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Public getting virtual say in Bus Connects plans

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Proposal sparked protests

Proposal sparked protests

Proposal sparked protests

The public will today get another chance to review and provide feedback on the controversial Bus Connects plan, which will see 230km of bus lanes and 200km of cycle lanes rolled out across the city.

The ambitious changes to the public transport system in the capital, proposed by the National Transport Authority (NTA), led to a public outcry when they were first published.

The plans involve widening roads by cutting down mature trees and eating away at some people's gardens. This will create 16 Core Bus Corridors designed to make public transport faster and more efficient.

Communities and commuters voiced concerns, leading to redesigns of the plans in order to save most of the trees and gardens.

However, those redesigns also saw proposals for more priority bus gates and one-way systems on the roads.

Today the NTA launches its third round of public consultations, allowing the public another chance to voice its concerns before it applies to An Bord Pleanála in March next year to proceed with its plans.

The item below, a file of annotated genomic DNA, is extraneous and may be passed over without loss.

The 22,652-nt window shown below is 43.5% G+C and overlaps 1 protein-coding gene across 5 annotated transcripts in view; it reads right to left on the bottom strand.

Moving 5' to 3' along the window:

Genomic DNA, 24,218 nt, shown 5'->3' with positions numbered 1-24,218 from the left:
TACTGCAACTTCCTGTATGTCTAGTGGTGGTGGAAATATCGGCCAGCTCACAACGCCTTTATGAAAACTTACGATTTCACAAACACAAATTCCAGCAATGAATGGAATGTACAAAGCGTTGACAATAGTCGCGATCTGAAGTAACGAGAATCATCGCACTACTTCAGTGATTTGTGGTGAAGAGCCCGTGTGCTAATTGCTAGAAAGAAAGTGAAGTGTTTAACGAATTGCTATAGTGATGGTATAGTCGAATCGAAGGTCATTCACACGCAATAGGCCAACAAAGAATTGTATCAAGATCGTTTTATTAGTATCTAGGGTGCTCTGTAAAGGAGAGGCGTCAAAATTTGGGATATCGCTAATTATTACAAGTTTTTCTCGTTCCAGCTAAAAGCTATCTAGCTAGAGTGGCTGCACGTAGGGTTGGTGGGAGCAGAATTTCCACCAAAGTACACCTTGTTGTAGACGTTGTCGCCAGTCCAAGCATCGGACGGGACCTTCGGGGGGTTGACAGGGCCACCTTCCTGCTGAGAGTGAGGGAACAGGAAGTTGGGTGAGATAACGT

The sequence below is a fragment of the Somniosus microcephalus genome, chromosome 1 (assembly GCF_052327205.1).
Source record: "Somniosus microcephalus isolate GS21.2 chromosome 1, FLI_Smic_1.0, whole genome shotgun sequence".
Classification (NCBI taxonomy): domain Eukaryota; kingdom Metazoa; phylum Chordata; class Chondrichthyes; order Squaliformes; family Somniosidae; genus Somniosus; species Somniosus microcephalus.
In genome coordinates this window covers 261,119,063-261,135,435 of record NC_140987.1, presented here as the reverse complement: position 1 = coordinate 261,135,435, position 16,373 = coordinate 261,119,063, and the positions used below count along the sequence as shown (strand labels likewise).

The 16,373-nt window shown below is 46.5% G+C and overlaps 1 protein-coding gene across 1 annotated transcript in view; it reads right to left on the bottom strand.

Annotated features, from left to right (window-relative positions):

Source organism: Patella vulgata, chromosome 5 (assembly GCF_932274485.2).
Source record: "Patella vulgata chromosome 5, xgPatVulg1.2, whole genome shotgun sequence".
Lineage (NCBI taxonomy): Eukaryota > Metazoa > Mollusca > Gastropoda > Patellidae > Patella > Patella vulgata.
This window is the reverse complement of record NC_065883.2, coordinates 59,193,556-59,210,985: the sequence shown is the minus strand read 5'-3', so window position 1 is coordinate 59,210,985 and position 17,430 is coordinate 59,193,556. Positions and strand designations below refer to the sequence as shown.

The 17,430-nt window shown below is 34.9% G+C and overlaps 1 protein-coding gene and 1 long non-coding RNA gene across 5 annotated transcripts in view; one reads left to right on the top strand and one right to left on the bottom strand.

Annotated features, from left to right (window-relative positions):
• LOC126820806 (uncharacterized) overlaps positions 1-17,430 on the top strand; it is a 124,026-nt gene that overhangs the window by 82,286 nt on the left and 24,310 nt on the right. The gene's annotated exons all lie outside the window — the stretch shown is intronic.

Covid-19 restrictions mean the NTA will be using virtual and online technology to bring the plans to the public.

Only potentially impacted property owners will be contacted directly by BusConnects and offered one-to-one calls with design representatives.

"A virtual information room has been created for each of the 16 Core Bus Corridors. These can be accessed through our website www.busconnects.ie from noon and will remain open for a six-week period," said a Bus Connects spokeswoman.

Invitations

"Each virtual room provides details of the preferred route option for each of the corridors.

"We will carry out a series of community forums via online webinars and details of those dates and invitations will be issued to forum members following today's launch."

One of the changes includes upgraded cycling infrastructure in the Ringsend area.

The cycle facilities linking the Samuel Beckett Bridge to Cardiff Lane and Sir John Rogerson's Quay are improved upon when compared to the previous plan, according to sources.

Car drivers will be interested to see if the improvements come at the expense of road space for private vehicles.

A controversial plan to stop private cars entering Terenure village from Templeogue village has been retained.

Submissions and general queries on the revised plan can be sent to cbc@busconnects.ie. There will also be a Freephone number, 1800 303 653.


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